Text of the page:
"You are on your own now," said David Alfuth's father the day of David's graduation from the University of Wisconsin Oshkosh. David had a double major in drawing/painting and art history, and was equipped with teaching credits, so he was good to go. David took up the role of elementary art teacher in the Sheboygan school district for three years, enjoying the exuberance of children receptive to art - and, contrarily, putting up with the hard winters and enduring small town ordinariness. But the longing to travel finally caught up with him after his Triumph Spitfire sports car got stuck in the snow one too many times.
Maybe he absorbed a wanderlust while hanging around the railroad yards, cleaning out box cars to help pay college tuition. Maybe he inherited a wanderlust gene from his Dad's German/Prussian ancestors who emigrated to Wisconsin decades earlier. Or maybe his artistic temperament gave him the courage to leave the local pea cannery and cafe dishwashing station behind. Add to those the winter weather. Whatever the reasons, he packed his bags and headed out in search of more dynamic places, anywhere but the stable, ordinary neighborhoods of his childhood.
At the end of those three years of teaching, David and a few friends left Middle America for a yearlong, inspiring, delightful wandering of Europe. It was the first of many travels abroad. Upon his return to the states, David settled in Washington DC, worked for Osuna Gallery, went to parties, hung out with off-beat people and decided to pursue an art career here. Although he taught in several suburban school districts, David lived in the city where he could walk out the door and visit the museums, go to the theater and hang out in jazz clubs. In between exploring abstract painting on vellum (several of which are now in Washington Hospital Center Critical Care Unit) and exploring photography, he finally settled on constructing black and white collages inspired by his travels and his collection of cubism and futuristic art.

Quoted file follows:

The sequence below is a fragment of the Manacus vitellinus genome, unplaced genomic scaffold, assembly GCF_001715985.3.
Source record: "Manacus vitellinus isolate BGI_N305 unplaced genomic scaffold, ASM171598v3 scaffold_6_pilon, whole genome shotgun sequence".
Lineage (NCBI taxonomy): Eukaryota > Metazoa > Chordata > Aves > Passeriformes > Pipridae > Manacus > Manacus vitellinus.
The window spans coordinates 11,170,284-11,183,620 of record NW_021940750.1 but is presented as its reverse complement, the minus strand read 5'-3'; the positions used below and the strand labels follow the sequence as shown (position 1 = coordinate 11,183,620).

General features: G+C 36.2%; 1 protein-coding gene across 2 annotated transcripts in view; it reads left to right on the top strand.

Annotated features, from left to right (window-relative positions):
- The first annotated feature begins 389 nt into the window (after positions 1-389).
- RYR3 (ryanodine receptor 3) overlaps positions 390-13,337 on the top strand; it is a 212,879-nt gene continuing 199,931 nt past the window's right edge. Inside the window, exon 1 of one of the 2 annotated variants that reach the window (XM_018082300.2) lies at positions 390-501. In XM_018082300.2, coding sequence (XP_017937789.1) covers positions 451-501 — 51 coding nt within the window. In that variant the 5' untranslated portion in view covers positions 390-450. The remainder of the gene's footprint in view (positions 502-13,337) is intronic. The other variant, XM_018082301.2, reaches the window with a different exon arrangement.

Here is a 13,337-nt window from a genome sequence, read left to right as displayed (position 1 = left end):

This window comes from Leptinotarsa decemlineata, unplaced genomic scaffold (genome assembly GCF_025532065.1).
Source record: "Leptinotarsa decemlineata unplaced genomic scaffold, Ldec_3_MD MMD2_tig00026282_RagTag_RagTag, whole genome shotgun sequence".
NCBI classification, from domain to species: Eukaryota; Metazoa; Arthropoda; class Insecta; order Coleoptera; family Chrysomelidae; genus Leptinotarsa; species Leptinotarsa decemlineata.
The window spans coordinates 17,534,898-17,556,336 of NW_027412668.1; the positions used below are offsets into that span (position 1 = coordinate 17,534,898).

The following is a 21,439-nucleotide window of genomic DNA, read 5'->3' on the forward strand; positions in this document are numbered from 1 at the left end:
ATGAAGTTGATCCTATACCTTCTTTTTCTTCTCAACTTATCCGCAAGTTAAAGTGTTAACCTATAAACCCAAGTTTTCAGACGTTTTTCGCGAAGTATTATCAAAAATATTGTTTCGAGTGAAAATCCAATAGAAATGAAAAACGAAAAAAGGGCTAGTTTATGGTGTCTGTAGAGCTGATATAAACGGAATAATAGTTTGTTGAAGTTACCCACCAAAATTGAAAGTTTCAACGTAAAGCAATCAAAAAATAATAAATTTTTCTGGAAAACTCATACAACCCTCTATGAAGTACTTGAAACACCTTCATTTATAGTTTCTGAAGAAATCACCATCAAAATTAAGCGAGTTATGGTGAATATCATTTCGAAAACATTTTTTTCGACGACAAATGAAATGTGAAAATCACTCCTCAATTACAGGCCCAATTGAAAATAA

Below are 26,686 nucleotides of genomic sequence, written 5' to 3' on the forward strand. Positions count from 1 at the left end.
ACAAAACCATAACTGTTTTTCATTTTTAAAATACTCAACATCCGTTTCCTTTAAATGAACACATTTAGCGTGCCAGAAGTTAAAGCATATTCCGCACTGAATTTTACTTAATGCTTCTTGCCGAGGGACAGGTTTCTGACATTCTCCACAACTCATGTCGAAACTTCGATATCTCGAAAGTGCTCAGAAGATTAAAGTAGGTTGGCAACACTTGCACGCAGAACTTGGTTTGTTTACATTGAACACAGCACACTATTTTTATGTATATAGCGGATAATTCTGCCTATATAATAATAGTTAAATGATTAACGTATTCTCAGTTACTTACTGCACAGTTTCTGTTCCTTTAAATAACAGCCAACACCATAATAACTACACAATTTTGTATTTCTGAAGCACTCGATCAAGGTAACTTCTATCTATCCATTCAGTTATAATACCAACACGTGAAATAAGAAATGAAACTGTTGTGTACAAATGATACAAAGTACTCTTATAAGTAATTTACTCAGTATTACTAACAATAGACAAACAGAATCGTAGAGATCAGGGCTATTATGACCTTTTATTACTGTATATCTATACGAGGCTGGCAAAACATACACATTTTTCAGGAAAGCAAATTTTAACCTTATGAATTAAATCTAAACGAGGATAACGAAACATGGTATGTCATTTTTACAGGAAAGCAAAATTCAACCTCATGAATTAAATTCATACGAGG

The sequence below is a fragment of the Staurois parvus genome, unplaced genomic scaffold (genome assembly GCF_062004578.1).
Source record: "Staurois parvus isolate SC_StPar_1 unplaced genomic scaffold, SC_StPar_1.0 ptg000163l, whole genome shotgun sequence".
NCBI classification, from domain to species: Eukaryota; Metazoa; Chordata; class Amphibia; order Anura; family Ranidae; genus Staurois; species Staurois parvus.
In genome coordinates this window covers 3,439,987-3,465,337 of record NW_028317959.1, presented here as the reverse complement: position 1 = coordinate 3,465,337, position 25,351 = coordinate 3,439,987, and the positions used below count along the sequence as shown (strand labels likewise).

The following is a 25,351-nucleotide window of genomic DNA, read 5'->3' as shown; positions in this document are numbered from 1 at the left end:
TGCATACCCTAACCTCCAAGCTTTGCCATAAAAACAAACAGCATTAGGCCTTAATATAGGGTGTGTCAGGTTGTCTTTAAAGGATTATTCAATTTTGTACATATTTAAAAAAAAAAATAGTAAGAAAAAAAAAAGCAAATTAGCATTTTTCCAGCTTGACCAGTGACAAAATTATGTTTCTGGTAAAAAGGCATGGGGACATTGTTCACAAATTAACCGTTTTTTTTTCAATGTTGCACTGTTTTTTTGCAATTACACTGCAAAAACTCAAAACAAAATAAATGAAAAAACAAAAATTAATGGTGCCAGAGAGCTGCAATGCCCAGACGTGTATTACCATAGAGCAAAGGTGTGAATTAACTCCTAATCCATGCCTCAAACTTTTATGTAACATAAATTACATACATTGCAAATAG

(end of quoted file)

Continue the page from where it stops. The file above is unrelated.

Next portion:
Storytelling is characteristic of his most of his works, but David is focusing on perspective and architecture for his November 2014 solo exhibit at Touchstone Gallery. From the hundreds of Xeroxed copies of Dover images, David is using fragments of old drawings to show the underworld that supports the above world, the unseen as well as the visible. The time consuming process of gluing each specifically sized image onto black backing board enables him to create low relief collages as well as the Cubist inspired sculptures in his "Best of Both Styles: 3-D Collage" solo, Expertly using contemporary copying tools, precision cutting, and an exacting vision, David works magic in the multiplied details that characterize his stories of wonder and mystery.
View his solo exhibition at Touchstone Gallery, 901 New York Ave, Washington DC., email@example.com
From Nov. 7-30, 2014, Preview: Nov. 5-6, 11-6pm, Opening Reception Nov. 7, 6-8:30pm